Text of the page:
Granted, the assignment operator is often invoked indirectly when
an object is passed to a function or method, but objects are now passed by
reference because of the implicit assignment. Prior to PHP 5, the default behavior was to assign objects by value and pass them to functions by value.
This is perfectly acceptable behavior for primitives, but it incurs far too much overhead with objects. Making a copy of a large object by passing it by value can put strains on memory and in most cases, all that's wanted is a reference to the original object rather than a copy. Changing the function of the assignment operator is a fairly significant change. In fact, the scripting engine that underlies PHP, the Zend engine, was entirely rewritten for PHP 5.
In PHP 4 it's possible to pass objects by reference using the reference operator (&), and in fact it is good programming practice to do so. Needless to say, this use of the reference operator becomes entirely superfluous after upgrading to PHP 5. We'll discuss the implications of this change in Chapter 13, in the section "__clone" on page 116.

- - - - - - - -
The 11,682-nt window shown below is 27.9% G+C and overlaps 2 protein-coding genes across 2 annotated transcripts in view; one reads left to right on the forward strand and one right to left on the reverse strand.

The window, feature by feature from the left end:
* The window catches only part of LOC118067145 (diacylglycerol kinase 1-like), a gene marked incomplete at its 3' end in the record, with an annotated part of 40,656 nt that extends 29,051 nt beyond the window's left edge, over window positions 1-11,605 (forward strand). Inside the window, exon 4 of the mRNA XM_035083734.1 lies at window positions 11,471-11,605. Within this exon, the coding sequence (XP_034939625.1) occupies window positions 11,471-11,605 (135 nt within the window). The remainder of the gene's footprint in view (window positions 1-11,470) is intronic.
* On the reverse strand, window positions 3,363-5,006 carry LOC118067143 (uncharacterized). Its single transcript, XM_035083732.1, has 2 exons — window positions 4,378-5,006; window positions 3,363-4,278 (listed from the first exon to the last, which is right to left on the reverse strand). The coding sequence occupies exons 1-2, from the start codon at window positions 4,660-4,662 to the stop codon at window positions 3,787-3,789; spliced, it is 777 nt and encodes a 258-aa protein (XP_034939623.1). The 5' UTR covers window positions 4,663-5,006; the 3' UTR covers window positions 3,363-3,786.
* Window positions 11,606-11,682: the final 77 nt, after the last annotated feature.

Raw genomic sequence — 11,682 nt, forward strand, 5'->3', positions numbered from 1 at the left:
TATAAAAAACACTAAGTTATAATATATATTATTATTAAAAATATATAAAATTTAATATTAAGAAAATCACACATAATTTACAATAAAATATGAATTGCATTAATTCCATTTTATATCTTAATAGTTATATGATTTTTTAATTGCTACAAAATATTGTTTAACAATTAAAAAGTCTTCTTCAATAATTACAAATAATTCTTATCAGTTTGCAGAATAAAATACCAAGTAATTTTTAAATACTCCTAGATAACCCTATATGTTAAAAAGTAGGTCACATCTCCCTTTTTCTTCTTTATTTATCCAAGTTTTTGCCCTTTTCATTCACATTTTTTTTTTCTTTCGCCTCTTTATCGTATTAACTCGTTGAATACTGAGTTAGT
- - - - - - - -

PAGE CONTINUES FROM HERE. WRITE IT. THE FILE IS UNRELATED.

The mere enumeration of the details of backward compatibility masks what can be a highly charged issue. Whenever you change an established language,
there are competing interests. In many cases you're damned if you do and
damned if you don't. For example, retaining inconsistent function naming
conventions may be necessary to maintain backward compatibility, but you
may also be criticized for this very lack of consistency.
Of course, breaking backward compatibility means that some existing
code won't function properly. In many circumstances it's not easy to decide
where and when to break backward compatibility, but changing PHP to pass
objects by reference is a fairly defensible change despite any inconveniences.